How we work
Lighting design is therefore about interaction with every object and surface and the subsequent reflections and refractions thereafter.
The residential lighting design process is similar. The lighting designer interacts with the client and all of the other designers on the project in order to enhance the lit result of all of their work
Starting the project
This happens by bringing together a range of elements – the architecture, the people, the interiors and the functions of the spaces – into something like a vision of how that space should look and feel.
A variety of constraints – for example building fabric, listing, location, budget, timescale - are then placed around that vision to develop a practical concept that will work for the project.
Owl likes to meet with the client, designers and survey the building (if existing) or review the drawings (if not) before developing some ideas – mood boards typically - that will feed into an initial design.
The initial design is laid out on a 2D CAD underlay from the architect, interior or garden designer. There is little detail at this stage.
Most of the scheme is illustrated with photographs of other projects to illustrate the feel of what is intended.
Developing the design
As more information becomes available – kitchens, bathrooms, joinery, art, special features – the lighting scheme develops.
A process of revision accommodates the architectural and interior details as well as conversations with the clients on their preferences.
As the design develops it also needs to be detailed. The circuits by which the fittings will be switched is added, along with all the code references for the different fittings.
The selection of switches, dimmers and if appropriate, lighting controls, is necessary to allow the circuiting to be done well.
Other elements – such as coves and joinery integration – are all part of a well detailed design.
At this stage the Decorative lighting layer should be moving forward with the client and/or interior designer.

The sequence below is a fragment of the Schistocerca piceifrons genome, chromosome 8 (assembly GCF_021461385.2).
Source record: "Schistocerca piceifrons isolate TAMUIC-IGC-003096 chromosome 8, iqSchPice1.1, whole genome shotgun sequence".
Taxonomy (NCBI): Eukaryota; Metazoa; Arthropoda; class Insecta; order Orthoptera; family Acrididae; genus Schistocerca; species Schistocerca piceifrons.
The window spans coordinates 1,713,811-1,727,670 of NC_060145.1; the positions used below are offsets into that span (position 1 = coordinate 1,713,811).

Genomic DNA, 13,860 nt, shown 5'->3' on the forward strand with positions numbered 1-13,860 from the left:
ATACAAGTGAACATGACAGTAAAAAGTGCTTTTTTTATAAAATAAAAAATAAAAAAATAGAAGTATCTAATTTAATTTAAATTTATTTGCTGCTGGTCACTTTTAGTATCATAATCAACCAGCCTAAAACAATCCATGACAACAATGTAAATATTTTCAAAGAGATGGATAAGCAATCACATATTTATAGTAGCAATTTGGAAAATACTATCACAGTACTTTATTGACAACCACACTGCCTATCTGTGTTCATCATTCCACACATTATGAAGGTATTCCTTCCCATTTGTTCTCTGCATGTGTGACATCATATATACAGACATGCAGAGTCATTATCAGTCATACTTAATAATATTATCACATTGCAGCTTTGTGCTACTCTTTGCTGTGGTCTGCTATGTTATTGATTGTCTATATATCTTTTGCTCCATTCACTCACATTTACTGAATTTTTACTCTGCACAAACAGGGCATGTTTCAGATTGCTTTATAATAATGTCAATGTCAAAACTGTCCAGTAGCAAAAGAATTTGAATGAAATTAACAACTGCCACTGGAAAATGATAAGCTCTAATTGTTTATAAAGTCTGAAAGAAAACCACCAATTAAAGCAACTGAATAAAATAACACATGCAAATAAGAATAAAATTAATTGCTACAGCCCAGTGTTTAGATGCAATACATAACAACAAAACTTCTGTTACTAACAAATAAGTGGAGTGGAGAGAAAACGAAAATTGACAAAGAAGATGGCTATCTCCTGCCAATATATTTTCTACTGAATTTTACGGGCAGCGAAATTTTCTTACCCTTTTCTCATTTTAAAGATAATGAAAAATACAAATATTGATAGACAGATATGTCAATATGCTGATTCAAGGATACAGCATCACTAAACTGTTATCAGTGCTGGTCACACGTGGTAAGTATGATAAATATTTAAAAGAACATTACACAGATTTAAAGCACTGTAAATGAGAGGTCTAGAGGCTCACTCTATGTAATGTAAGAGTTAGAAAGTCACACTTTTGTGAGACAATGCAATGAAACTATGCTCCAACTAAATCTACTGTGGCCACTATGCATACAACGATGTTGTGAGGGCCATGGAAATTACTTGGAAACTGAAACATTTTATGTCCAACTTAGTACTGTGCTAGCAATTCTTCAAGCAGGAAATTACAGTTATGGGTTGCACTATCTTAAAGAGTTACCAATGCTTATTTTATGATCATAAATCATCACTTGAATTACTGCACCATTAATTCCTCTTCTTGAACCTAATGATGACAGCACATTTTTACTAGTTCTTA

Decorative lighting is generally considered that which self-illuminates, but may not contribute a large amount to the overall light level.
However, LED technology has created much more potential for this lighting to integrate and perform similarly to architectural lighting.
We now treat the decorative lighting as more than an exercise of the client’s taste.
As part of the decorative layer there can be the need to add a feature light – sometimes a bespoke fitting is necessary to do the space justice.
The detailing of a project is rooted in the specification of fittings and controls. The fittings are an integral part of the design and so will have been thought about all along.
However as the detail design develops the decisions of light quality, beam angle, power, dimming types and glare control all have to be firmed up into the final design specification.
Good product selection is a critical part of any scheme
An unheralded part of the process, but important nonetheless. There are circuit schedules for the electricians to plan their wiring and luminaire schedules to assist in buying the correct fittings.
There are also switch schedules for lights and dimming and if there are lighting controls, there will be a scene setting schedule as well.
Garden lighting has long cable distances and so plans and schedules are needed to plan cable runs and driver box locations.
Exterior house lighting, garden lighting and more extensive landscape lighting are all likely to play a part in a larger project.
There are requirements governing ducting, cable layouts, switching and routing that have changed with LED technology taking over from halogen and metal halide.
‘Dark Sky’ environments and outside lighting in general must be sustainable and sensitive to its potential to disturb natural habitats. The ‘less is more’ principle to exterior lighting requires a more nuanced approach to what is lit and what is not.